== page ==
Those of you who pay attention to these things will notice a certain quiver to the typing pattern: our scribe writes from the freezing cold lobby of a “budget hotel” in Beijing China.
Outside there’s a skiff of new-fallen snow on the ground, and the policy of the place is to leave the front door open–with one of those plastic dividers that you know from walk-in freezers as the only barrier to the weather outside…or is it the weather inside, who knows which is colder!
We arrived yesterday, after 18 hours in the air (including three hours in Newark waiting for a flight). Then we had the pleasure of another two hours sitting in a taxi in rush-hour traffic, negotiating the intricacies of car, bus, bicycle and yes, even horse-drawn cart, all mixing and mingling in some fashion or other. We had no idea where we were headed, just a name of the hotel and a phone number. The driver spoke no english (or cantonese) and we spoke nothing he recognized either. He called the hotel as he got closer, missed his turn by a block, and backed up into oncoming bicycle traffic in the “slow” lane to deposit us at our place.
Everywhere is a pall of coal smoke. The city is scrambling to build a transit link to the airport in time for 2008, but it looks like they’re on track. For the sake of the triathlete lungs, it’s a start. Meanwhile Toronto could learn something from them about accommodating bicycles: we saw a wide bike lane paralleling the airport road, with all manner of human-powered vehicles making use of it, all the way back to the city.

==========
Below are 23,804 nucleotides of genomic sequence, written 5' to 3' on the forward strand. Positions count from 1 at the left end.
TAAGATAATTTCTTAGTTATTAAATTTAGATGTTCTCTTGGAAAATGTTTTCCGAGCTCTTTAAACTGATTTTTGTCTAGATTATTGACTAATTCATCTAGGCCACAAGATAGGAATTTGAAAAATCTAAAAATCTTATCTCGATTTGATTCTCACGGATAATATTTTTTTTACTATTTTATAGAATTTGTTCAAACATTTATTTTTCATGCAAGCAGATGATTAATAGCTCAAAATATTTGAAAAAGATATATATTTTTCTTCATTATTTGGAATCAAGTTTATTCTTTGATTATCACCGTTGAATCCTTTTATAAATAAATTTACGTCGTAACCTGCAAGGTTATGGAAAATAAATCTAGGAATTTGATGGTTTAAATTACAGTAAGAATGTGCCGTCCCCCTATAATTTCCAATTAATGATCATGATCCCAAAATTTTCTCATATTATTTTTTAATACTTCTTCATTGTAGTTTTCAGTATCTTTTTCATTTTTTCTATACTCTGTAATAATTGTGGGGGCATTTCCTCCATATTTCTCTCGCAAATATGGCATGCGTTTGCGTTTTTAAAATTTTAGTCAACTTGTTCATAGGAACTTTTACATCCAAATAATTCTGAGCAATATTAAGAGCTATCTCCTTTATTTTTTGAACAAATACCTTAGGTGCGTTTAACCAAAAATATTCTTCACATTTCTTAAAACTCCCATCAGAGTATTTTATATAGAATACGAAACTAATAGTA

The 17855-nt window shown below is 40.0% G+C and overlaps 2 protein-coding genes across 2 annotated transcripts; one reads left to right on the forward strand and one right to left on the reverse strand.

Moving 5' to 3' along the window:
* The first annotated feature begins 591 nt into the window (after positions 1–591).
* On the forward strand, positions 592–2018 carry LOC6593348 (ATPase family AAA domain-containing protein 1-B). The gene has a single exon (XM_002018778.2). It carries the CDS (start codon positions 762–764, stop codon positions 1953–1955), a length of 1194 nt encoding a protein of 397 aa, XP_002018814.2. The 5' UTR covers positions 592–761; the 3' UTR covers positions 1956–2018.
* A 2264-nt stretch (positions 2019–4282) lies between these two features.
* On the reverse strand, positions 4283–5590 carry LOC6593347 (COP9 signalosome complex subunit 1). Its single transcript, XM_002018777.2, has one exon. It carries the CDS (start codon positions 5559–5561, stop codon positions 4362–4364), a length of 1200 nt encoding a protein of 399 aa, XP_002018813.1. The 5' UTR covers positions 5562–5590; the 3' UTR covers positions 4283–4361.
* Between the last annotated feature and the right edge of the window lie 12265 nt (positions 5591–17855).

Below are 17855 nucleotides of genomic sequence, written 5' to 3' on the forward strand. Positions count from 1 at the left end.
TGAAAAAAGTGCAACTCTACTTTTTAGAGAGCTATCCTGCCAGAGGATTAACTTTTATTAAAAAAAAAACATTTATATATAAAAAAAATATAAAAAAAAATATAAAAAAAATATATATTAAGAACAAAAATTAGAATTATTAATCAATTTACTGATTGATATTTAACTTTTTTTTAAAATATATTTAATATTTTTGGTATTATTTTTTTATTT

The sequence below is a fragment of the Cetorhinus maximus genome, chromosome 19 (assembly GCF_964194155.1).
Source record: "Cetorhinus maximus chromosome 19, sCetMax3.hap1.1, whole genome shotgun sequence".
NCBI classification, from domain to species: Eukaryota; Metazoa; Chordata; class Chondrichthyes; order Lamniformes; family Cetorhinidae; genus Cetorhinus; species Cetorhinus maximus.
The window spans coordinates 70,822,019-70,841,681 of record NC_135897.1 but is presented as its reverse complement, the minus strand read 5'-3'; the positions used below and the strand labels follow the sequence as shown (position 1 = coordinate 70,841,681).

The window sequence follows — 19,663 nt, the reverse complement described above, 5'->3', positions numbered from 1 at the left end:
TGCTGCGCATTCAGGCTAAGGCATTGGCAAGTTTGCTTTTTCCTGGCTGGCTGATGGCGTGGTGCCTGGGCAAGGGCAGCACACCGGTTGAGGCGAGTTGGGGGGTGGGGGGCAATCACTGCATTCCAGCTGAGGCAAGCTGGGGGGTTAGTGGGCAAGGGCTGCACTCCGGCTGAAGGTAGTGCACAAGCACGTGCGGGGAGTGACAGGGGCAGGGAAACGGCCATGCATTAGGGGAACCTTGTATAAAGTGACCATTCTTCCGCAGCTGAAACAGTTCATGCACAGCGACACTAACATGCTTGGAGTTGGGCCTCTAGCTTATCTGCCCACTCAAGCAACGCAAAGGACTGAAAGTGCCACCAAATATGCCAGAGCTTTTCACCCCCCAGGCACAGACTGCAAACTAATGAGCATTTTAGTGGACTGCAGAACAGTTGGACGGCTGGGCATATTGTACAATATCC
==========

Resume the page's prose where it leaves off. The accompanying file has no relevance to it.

We headed out for dinner with our friend, the well-known urban designer Xao Pei: he took us to a 200-year-old restaurant that had a chinese opera house (with an opera playing we could peek at through the crack in the door) adjoining it. Turned out it was spicy sechuan cooking, which set us back in our chair somewhat, but perhaps for the best: we were jet-lagging all over the table, our hairs trailing in the soup, until the spicy stuff came.
Pei is hard at work these days: a kid, really, but with the strength of the U Toronto Urban Design degree behind his name he’s rocketting: right now he has responsibility, he told us, for the design of three new towns at the north of Beijing, to be built this year. His main concern is the idea of a ring-road outside the towns, with the inner core maintained as a pedestrian-friendly sector.
We’ll be joining Pei tonight for Peking duck. We shall see if they know how to make it in Beijing the way we Torontonians like it!
There was karaoke music playing loudly somewhere in the hotel or in the streets outside as we headed to bed, but we didn’t notice it much. The diesel noise of construction equipment working through the night was our lullaby.